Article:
With this type of investing, investors attempt to match a market index such as the S&P 500 and the Dow Jones Industrial Average. So, they select stocks in that market index coinciding with the same percentages in that index.
One benefit of the buy and hold strategy is that the tax rate on long-term capital gains (from stocks that an investor has owned for more than one year) are much lower than that of short-term capital gains.
For many, if not most investors, if you’re going to buy a stock, it may be a good strategy to hold onto it for a while. When an investor buys an undervalued stock, it could take a few years for it to reach its “correct” valuation. And of course, there’s always a risk it will never reach what the investor has determined is the correct valuation.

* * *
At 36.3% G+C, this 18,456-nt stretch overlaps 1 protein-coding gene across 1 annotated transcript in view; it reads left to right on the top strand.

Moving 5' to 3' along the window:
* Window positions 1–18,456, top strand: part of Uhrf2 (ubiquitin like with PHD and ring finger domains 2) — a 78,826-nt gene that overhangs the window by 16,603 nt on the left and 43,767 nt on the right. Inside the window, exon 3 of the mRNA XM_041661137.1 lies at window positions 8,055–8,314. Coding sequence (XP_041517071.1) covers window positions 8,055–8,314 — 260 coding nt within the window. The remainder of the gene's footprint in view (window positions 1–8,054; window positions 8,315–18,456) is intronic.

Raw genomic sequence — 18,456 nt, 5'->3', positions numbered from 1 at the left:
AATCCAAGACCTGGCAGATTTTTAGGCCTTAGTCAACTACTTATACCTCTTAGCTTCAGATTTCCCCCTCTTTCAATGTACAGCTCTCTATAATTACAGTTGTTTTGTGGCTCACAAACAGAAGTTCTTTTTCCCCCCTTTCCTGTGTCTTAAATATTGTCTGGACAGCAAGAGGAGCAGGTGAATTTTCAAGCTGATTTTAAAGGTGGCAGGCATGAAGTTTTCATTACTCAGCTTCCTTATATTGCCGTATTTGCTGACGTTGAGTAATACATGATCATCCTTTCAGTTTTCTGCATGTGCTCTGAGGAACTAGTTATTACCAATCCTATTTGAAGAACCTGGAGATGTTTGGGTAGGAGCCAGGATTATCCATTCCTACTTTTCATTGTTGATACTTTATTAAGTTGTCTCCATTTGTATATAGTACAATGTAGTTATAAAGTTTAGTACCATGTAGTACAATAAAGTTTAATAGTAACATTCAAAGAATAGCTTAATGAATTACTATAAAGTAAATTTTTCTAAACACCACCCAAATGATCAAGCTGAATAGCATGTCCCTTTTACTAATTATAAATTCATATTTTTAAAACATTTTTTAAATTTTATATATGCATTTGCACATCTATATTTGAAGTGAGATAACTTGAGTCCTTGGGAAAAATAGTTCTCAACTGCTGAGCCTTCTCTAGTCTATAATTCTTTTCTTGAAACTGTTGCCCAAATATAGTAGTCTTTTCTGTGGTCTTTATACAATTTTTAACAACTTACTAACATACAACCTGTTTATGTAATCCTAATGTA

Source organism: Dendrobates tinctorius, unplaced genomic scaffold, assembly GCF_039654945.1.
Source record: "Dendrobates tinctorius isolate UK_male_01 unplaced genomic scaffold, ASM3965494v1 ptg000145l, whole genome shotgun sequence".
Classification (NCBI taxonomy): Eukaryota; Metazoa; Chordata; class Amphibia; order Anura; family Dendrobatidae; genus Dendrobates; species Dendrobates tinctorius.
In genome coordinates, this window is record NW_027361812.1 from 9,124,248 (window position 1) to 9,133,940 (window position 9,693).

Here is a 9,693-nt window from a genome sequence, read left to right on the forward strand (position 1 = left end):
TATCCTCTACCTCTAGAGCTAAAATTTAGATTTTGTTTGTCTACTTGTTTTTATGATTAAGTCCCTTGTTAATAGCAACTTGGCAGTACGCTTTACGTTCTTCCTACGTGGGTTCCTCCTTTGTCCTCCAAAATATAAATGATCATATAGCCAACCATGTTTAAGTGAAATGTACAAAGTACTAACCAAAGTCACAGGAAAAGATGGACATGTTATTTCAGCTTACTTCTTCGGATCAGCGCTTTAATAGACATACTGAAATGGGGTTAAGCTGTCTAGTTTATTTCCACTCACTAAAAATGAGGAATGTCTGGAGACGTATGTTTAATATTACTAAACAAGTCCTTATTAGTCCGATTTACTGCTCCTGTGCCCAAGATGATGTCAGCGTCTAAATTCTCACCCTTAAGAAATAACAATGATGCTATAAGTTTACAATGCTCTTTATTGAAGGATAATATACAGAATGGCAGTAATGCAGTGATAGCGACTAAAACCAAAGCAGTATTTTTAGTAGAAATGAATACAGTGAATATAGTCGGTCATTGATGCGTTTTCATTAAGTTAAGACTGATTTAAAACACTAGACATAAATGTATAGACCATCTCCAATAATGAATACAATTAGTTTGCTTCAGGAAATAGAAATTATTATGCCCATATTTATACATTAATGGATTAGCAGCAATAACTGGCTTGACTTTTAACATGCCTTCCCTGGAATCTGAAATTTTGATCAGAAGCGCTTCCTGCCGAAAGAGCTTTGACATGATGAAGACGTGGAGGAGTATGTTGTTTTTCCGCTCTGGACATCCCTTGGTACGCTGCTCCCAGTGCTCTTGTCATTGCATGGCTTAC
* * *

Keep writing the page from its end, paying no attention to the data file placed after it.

Not everyone holds onto their stocks for a long time, but there are risks to day trading that may inspire some to become buy-and-holders.
How Do You Know When to Sell a Stock?
Just like how a decision to hold a stock largely depends on an individual investor’s specific strategy, so does the choice as to whether or not to sell.
Some investors rely on a rule of thumb that states that the stock market reaches a high point in May or June and then goes down over the summer until September or October. While that can sometimes be observed in overall market behavior — partially because traders (just like lots of people) go on vacation in the summer and partially because it’s a bit of a self-fulfilling prophecy — it doesn’t mean an individual stock will definitely go down over the summer.